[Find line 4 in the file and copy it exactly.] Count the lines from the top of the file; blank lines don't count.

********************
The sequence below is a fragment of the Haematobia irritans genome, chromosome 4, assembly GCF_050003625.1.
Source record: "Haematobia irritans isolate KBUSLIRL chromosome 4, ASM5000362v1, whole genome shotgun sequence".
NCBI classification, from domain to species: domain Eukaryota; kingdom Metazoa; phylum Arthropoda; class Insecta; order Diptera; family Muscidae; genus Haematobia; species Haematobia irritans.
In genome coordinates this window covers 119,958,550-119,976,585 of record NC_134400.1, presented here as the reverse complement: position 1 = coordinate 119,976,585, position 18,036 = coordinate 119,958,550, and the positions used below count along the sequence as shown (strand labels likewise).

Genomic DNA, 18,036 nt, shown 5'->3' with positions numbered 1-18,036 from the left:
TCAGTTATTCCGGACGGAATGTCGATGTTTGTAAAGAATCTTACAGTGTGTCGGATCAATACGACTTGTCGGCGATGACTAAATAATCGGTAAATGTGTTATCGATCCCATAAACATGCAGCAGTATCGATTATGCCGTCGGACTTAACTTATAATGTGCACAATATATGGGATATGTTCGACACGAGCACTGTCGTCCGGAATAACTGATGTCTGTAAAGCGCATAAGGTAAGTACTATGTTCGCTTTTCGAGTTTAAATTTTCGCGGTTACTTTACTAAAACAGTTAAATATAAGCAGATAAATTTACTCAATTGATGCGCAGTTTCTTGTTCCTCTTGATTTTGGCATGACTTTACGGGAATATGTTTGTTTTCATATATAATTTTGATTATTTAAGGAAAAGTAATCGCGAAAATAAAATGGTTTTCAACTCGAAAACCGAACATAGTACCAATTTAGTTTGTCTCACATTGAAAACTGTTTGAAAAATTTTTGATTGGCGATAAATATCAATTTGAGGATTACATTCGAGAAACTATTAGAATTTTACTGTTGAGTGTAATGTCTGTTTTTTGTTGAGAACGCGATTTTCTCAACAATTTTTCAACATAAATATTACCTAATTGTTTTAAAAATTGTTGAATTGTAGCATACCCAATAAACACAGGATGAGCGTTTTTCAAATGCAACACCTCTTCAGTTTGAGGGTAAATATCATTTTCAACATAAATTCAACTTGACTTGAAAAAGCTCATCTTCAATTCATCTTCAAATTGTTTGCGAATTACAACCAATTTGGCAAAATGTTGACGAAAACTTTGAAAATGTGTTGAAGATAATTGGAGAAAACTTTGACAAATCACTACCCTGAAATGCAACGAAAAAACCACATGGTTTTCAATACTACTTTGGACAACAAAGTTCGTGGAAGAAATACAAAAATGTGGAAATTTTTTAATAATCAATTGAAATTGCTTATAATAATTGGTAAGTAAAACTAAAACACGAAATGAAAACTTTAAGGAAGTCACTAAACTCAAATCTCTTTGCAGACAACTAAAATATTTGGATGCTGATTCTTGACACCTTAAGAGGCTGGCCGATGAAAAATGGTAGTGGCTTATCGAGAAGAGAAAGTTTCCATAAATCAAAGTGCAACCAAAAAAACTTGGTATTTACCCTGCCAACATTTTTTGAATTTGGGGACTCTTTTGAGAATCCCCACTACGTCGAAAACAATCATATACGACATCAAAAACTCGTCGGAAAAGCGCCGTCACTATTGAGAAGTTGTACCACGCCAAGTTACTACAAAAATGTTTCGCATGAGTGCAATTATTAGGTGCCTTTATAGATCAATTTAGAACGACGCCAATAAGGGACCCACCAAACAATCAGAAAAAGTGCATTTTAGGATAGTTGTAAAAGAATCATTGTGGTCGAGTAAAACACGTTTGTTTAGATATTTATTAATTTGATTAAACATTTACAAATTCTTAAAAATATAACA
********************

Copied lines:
In genome coordinates this window covers 119,958,550-119,976,585 of record NC_134400.1, presented here as the reverse complement: position 1 = coordinate 119,976,585, position 18,036 = coordinate 119,958,550, and the positions used below count along the sequence as shown (strand labels likewise).